further amalgamation, Platt’s
became connected with more companies in Yorkshire, so that today.
through the parent company,
Stone-Platt Industries Ltd., the
Platt Group is the world’s largest
supplier of textile machinery.
This group, comprising 9,000
people in 15 companies, with a wide
product range extending from preparation and spinning machinery to
warp knitting and dyeing, and with
a turnover in 1965 of £22m., is, I
believe, one which can more than
hold its own today in a competitive
world, and can expect in future to
grow in strength.
What are the basic requirements
to ensure that this happens? First
must come the ability to sell, and
selling capital equipment is a complicated task.
An effective salesman must have
a wide technical knowledge of his
equipment because the buyer will be
a technologist. He must be a
Linguist, he must have a thorough
understanding of export finance and
he must be tough.
In this field, every successful
organisation must be particularly
well equipped, and the record of
Platt Bros. (Sales) Ltd. is convincing proof.
Since the company was formed in
1947, It has gained export contracts
valued at £227,000,000, and in the
past three years alone has won oversea orders in excess of £27,000,000.
In fact, last year some 93 per
cent of the company’s total turnover was for export.
In addition, by virtue of the
initiative taken by Platt Bros.
(Sales) Ltd., gaining contracts
for complete mills — including everything from the erection of buildings
to training overseas operatives — it
has obtained export orders for more
than £8,000,000 for other British
companies since 1963.
In citing these figures, it will be
appreciated that however good the
salesman, he can have little hope of
real success unless his products are
Here, the contribution of the
group’s research company TMM (Research) Ltd
has been impressive, and was recognised by
the Textile Institute’s jubilee award
In this company, 15O people carry
out a group programme of research,
both in the field of textile technology
and mechanical engineering. The
fact that over the last 15 years the
productivity obtainable from the
group’s spinning machinery has
increased by a factor of three is an
indication of the ingenuity and
effort of all those in the group
concerned with research and
development, and is the dividend
from a policy Of substantial and
increasing investment in this field.
Each year the group is acquiring
more sophisticated plant and is at
present evaluating the benefits of
computerised production control and
tape-controlled machine tools. But
in the last resort it is the individual
production effort of each man that
matters, and the Platt Group has
always been, and continues to be,
fortunate in the quality of the
people who comprise it.
Whether one is working In Oldham, Bolton, Accrington, Keighley,
Leeds, or Burton, in Bombay, Karachi, Sao Paulo or any other places
where a Platt nameplate decorates
a door, the accent must be on the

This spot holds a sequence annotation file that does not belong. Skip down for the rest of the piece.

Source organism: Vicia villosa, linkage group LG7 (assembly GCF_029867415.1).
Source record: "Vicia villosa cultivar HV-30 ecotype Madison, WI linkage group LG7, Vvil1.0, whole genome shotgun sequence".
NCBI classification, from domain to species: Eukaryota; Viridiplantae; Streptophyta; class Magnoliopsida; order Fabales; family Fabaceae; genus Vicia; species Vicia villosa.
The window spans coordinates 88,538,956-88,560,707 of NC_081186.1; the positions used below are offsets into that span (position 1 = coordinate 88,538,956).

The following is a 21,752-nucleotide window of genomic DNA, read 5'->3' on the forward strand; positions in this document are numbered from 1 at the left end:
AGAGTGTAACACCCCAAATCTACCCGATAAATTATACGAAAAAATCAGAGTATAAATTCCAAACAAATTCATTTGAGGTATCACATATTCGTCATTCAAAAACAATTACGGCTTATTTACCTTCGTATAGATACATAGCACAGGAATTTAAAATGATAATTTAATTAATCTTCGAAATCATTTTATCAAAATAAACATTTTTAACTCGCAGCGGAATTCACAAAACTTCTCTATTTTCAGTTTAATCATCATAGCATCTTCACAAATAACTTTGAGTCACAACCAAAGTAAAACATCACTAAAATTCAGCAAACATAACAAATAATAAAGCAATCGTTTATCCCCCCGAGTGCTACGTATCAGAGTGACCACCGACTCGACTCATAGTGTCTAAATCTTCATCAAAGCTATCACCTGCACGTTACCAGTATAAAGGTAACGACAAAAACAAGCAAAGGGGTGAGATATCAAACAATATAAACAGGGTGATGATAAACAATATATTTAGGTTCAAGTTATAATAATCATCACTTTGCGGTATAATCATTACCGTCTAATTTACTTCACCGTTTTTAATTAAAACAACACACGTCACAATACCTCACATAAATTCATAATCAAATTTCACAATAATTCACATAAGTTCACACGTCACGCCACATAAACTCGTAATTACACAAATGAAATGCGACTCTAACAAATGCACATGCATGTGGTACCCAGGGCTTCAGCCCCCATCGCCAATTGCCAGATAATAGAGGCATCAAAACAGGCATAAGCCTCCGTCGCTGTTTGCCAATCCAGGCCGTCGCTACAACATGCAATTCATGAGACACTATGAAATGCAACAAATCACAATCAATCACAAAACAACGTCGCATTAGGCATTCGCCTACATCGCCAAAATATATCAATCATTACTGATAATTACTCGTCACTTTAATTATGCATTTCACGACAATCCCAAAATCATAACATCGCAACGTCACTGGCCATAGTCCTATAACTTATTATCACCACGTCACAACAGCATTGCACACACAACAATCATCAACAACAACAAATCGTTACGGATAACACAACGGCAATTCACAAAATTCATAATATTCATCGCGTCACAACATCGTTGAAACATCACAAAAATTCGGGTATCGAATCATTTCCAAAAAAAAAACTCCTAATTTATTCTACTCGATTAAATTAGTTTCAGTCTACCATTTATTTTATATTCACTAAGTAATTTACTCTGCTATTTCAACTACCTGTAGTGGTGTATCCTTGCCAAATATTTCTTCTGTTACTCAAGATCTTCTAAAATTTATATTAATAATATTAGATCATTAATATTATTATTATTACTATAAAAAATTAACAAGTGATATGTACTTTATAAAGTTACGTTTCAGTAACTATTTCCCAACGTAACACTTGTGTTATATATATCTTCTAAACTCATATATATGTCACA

future, on new products, new ideas,
new methods, new processes. The
past has been impressive but the
future holds even greater promise.
The deserved success of Platt
Bros (Sales) Ltd, which this issue
Commemorates, has been won by the
Individual efforts of each man and
woman in that company. They are a
credit to themselves, to the company and to Oldham.
But their efforts would not have
been successful without the contributions
from all the other members
of the group who, through research,
development, design and manufacture, produced the goods for export.
This is good teamwork, and with it
the group is well placed for the
Having been in the forefront of textile machinery
manufacture for close on 150 years, it is natural that
Platt’s should by now have become “the first name in textile
To achieve this accepted trade mark it has been necessary for a constant high standard to be maintained, and it has. In fact some Platt built machines are still in operation almost a century after they were installed.
These days however it is not nearly enough to trade on a past reputation. “Established in 1821” means little or nothing to modern industrialists seeking modern efficient machines.
While the company is proud of its achievements and world-wide reputation for quality, however, it cannot be said that Platts are living in the past.
If anything, it is the opposite. Only recently, the company was involved in the manufacture and commissioning of the most modern automated spinning plant in Europe. This plant provided 100 per cent increase in productivity and reduced the number of operatives necessary to work the department from 60 to 32.
This, however, is only one aspect of present day policies being carried out at Platt’s. Technological advances are a continuing process in the constant bid for better, more efficient and more sophisticated machinery.
The current range of textile machinery manufactured by Platt’s …
More than 75 per cent of the
company’s current production is now
shipped overseas in the face of the
fiercest competition, and from this
it is clear that Platt’s still produce
the finest textile machinery In the
Indeed, at the Brno trade fair in
Czechoslovakia last October the
company’s Century High Production
Comber was awarded a gold medal.
From 399 entries put forward by
20 countries covering a wide range
of industries, only 31 medals were
At the presentation of awards, it